Where are they now? Troy Corser | Columns | Gassit Garage
Troy Corser – two-time WorldSBK champ turned instructor and historic racer
Twice world superbike champion Troy Corser lives in England with wife Sam and their teenage children. But work still takes the 46-year-old around Europe, instructing at race academies for a Dutch company and its partner, BMW.
As a racer, Corser collected a set of Australian, American and World Superbike titles. In a WSBK career that spanned 1995 to 2011, he rode factory machines for Ducati, Aprilia, Petronas, Suzuki, Yamaha and BMW, recording 33 wins, 43 pole positions and 45 fastest laps while snaring the 1996 and 2005 crowns.
“Sixteen three-day events per year keep me busy,” he says. “Our son is 15, taller than me, and into soccer, while our daughter is 13 and into gymnastics and dance, but they both enjoy bikes.”
He says Wayne Gardner was the biggest influence on his career.
“Coming from Wollongong, I watched Wayne go overseas and do the Grands Prix, and he was one of my first sponsors.”
More influential than your father, Steve?
Yes, because I didn’t see Dad as a racer. He took me to the race track so I could ride, and fixed the bikes when we crashed them, but he never tried to tell me how to ride.
Mum (Carol) and Dad were trials riders, which is where we sort of started, and they let me do the riding. Dad was happy to step back and not be in the front line.
What were the biggest differences for you between your two titles, which were separated by nine years?
In 1996 we had no electronics for assistance, only telemetry. Back then it was just full power.
When I won the second one, we had traction control, although I never used it much. I would turn it off at times, because I still liked to have the feel of the throttle in my hand. But that didn’t always work for the life of the tyre, even though I was happier feeling the bike.
What was your favourite race engine?
The Aprilia V-twin. The chassis was a little bit big, but the motor was fantastic and I loved that bike. And the Ducati I loved, of course. Those two probably stood out the most.
Do you think the WSBK bikes today are too restricted?
The bikes were always supposed to be based around a production model. That was the whole beginning of superbike, modified bikes.
They went a long way away from that back in the day, and now they’ve come back to almost where it started. It’s good because you can feel the grip and people can afford to race them. We don’t need one manufacturer having a bike that blasts everybody, so where the bikes are right now is fine.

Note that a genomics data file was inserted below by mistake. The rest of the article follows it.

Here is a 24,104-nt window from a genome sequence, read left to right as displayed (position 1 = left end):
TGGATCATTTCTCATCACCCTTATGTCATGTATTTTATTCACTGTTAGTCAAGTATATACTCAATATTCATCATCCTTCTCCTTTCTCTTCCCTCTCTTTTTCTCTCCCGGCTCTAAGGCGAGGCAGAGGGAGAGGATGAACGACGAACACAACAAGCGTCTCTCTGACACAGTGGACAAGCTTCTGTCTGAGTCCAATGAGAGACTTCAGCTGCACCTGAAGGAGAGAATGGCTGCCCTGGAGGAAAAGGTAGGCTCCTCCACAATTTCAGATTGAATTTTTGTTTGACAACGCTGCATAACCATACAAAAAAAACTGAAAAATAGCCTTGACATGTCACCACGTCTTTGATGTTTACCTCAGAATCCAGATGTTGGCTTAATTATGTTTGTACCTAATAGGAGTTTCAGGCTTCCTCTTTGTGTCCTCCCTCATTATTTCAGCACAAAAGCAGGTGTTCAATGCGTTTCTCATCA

In qualifying, you could put down the vital lap without getting flustered.
I don’t get nervous. I stopped getting nervous after I won the American championship.
When I raced here, I still had nerves and won, and when I went to America I had a little bit of nerves at the beginning. Then I won there and after that it was okay.
My thought was: ‘Let’s just go to the track and do what we’re there to do.’
Was America a bigger step than going to WorldSBK?
Yes, because it was my first time out of Australia. Travelling around America is almost like travelling around Europe with the distances between each race. I travelled with Nigel Taylor, a racer from here, so I had someone to talk with. It was a huge step to leave Australia as a kid. Once I’d done that, going to Europe was not such a big step.
Who did you see as your biggest rivals?
Carl Fogarty was a multiple world champion, so he was the biggest threat, but once we got on the track he was no more or less of a threat than anybody else. But probably the fiercest rider on the track was Nori Haga, to be honest.
Max (Biaggi) and I never raced against each other a lot, maybe a few times one season, but with Haga it was years and years as teammates and with me jumping between manufacturers. Obviously Frankie (Chili) was the other rider to beat when he was on the Ducati.
So Foggy, Haga and Frankie were the three who stood out in my career.
By Don Cox
As appeared in AMCN Mag Vol 67 No 25